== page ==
There is no cure for psoriatic arthritis, but there are many treatments that can be used to prevent and ease symptoms.
Psoriatic arthritis is an autoimmune disease, meaning that the cells and antibodies of the immune system are misdirected against one's own tissues. Rarely, a person can have psoriatic arthritis without even having obvious psoriasis. Often, however, the more severe the skin symptoms are, the greater the likelihood a person will have psoriatic arthritis, a form of inflammatory arthritis.
How can I prevent and ease symptoms of psoriatic arthritis?
By understanding psoriatic arthritis and knowing what to expect, you can learn new ways to perform daily tasks or plan activities during the times and days you are least bothered by the effects of the disease. Once you understand and learn to predict the ways in which your body responds to psoriatic arthritis, you can use medications, exercise and other therapies to alleviate discomfort and reduce stress and fatigue. Again, there is no cure for psoriatic arthritis. But there are many ways to prevent and ease its symptoms.
How can splinting help my psoriatic arthritis?
Your doctor may recommend splinting to help with inflammation or problems with joint alignment or stability. Splints also can help minimize joint destruction that can be seen with psoriatic arthritis. Wrist or finger splints may help rest joints at night or hold them in a comfortable position during work or exercise.
However, joints should not be totally immobilized. Splints should be removed periodically to perform gentle range-of-motion exercises to maintain mobility in those joints.
Is exercise an important component of psoriatic arthritis prevention?
Moderate, regular exercise may relieve joint stiffness and pain associated with psoriatic arthritis. A tailored program of range-of-motion and strengthening exercises, combined with cardiovascular exercise, can help do the following:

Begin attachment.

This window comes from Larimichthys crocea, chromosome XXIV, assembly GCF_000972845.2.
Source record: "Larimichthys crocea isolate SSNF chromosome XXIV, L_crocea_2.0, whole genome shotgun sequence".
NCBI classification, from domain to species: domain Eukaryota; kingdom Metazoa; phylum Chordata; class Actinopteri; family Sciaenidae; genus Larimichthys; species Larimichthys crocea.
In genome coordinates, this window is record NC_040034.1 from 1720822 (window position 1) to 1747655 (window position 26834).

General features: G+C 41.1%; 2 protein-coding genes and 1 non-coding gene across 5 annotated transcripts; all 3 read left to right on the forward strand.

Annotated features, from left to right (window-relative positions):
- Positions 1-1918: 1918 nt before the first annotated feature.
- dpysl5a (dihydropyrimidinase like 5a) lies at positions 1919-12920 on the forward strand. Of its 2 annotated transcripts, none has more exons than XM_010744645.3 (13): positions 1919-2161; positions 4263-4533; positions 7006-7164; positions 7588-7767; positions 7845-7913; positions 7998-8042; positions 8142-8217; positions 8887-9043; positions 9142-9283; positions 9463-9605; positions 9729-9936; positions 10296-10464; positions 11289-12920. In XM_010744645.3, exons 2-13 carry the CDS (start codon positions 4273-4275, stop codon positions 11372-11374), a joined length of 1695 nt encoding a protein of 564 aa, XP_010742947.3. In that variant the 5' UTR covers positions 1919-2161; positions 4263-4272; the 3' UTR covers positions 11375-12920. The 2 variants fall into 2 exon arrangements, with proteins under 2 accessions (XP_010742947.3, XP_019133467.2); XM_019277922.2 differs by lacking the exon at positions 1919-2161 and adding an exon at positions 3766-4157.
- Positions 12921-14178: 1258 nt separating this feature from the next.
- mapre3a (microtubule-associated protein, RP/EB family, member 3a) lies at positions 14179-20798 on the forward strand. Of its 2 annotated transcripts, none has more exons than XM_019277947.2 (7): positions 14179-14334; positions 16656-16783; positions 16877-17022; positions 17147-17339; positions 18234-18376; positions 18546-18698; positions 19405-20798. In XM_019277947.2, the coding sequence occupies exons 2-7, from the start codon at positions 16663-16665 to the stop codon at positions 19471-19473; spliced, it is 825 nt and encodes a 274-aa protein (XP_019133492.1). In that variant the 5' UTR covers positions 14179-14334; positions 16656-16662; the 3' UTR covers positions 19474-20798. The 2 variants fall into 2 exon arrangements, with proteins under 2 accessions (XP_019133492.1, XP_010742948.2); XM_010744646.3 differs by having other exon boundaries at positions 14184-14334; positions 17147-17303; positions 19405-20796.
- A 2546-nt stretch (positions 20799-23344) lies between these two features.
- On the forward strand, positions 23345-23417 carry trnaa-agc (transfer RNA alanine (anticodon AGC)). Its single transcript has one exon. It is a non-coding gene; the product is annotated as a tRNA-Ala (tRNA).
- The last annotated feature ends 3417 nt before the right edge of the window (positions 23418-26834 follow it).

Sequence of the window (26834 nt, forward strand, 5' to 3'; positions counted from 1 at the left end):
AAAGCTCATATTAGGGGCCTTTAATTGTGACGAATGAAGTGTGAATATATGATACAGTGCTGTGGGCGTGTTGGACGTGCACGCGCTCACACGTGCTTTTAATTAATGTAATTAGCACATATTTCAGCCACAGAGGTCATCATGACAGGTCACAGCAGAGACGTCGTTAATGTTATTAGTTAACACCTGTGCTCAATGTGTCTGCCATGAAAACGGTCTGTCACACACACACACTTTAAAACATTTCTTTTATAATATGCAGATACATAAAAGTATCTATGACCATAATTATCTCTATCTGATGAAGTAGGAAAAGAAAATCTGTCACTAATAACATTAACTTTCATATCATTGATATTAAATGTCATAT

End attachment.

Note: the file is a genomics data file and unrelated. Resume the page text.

What about water therapy and psoriatic arthritis prevention?
Water therapy (hydrotherapy or aqua therapy) is a program of exercises performed in a large pool. Water therapy may be easier on painful joints from psoriatic arthritis, because the water takes some of the weight off the affected areas. Appropriate, recreational exercise also may be beneficial, but only if it is preceded by a program of range-of-motion, strength, and aerobic exercises to reduce the chance of injury. Regardless of the exercise program you select, it's important to choose one you enjoy so that you maintain it.
Exercise programs can be done at home or with a physical therapist and are customized according to the disease and physical capabilities of each patient. Warm-up stretching, or other techniques -- such as hot showers or heating pads -- are helpful to relax muscles prior to exercise. Ice application after the routine can help minimize post-exercise soreness and inflammation. In general, exercises for psoriatic arthritis are performed for the purpose of strengthening and maintaining or improving joint range of motion. They should be done on a regular basis for best results.